Duplex and Speed settings are the most basic settings for each port of a switch. By default, Cisco switches will auto-negotiate the speed and duplex settings. There is a possibility of mismatching of duplex and speed setting between the switch port and the connected devices, for example, a computer or another switch. There are two types of duplex settings used for communications on an Ethernet network. Full-duplex communication both ends of the connection can send and receive simultaneously but in the half-duplex, only one end of the connection can send at a time.
Most of Cisco Switches have an auto-negotiation function and the NICs has also contained these functions. Devices have the capability of auto-negotiation can automatically exchange information about duplex and speed settings and helps switch and connected device to choose the highest performance mode. If both interconnected devices have a capability full-duplex; they well set both devices on full-duplex along with their highest common bandwidth. See Figure below, where PC-1, is connected to switch port-1. Both Ethernet NIC and port can operate in full-duplex or half-duplex, so auto-negotiation set both sides on full-duplex.
The speed of switch is 10/100/1000 Mb/s and PC-1 Ethernet Speed is 10/100 Mb/s so 100; is the highest common speed for both switch and PC-1, therefore, auto-negotiation set speed for 100 Mb/s for both. Most Cisco switches and Ethernet NICs default to auto-negotiation for speed and duplex. Gigabit Ethernet ports only operate in full-duplex mode. The figure below illustrates the auto-negotiation for speed settings between switch and PC-1.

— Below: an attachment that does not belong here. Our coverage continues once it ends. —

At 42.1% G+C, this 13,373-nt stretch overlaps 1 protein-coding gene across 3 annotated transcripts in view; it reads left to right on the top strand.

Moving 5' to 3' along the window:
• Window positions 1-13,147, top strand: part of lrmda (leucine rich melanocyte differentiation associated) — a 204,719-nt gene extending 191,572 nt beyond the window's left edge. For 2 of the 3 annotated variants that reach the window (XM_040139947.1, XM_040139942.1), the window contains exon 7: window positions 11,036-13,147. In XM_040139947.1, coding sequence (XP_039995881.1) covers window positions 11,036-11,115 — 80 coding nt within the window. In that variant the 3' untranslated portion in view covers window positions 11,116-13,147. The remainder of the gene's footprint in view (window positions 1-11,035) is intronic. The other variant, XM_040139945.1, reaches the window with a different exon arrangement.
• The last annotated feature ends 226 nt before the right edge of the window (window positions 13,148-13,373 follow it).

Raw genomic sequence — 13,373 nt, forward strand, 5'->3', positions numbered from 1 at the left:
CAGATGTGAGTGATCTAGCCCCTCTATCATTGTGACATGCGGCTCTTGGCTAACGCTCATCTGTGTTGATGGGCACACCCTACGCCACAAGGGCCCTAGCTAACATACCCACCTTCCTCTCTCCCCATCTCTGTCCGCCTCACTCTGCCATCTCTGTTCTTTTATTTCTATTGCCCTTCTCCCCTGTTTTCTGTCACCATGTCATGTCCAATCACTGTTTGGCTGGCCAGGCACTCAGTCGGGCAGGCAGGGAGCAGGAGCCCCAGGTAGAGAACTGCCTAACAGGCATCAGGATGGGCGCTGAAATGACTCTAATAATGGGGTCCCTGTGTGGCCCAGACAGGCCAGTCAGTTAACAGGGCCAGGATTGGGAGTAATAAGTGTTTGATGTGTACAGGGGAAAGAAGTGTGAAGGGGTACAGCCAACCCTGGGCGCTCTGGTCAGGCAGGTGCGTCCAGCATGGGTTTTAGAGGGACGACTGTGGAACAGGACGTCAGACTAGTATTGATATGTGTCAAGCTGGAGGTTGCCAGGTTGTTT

Duplex Mismatch and speed settings
A duplex mismatch occurs when the two communicating Ethernet devices connected with duplex settings; that are not the same, either because of manual settings or the auto-negotiation process. Duplex Mismatch has also down the performance of the device. An example of a duplex mismatch is if one port on the link operates; at half-duplex while the other port operates at full-duplex, as shown in Figure below.
Duplex mismatches occur when either the Ethernet device; or the Ethernet switch is hard-coded to full-duplex and the other side is configured for auto-negotiation. This happens because the switch, when not given any auto-negotiation information, will default to half duplex. This occurs when one or both ports on a link have reset and the auto-negotiation; the process does not result in both link partners having the same configuration.
It also occurs when users reconfigure one side of a link and forget to reconfigure the other. Both sides of a link should have auto-negotiation on, or both sides should have it off.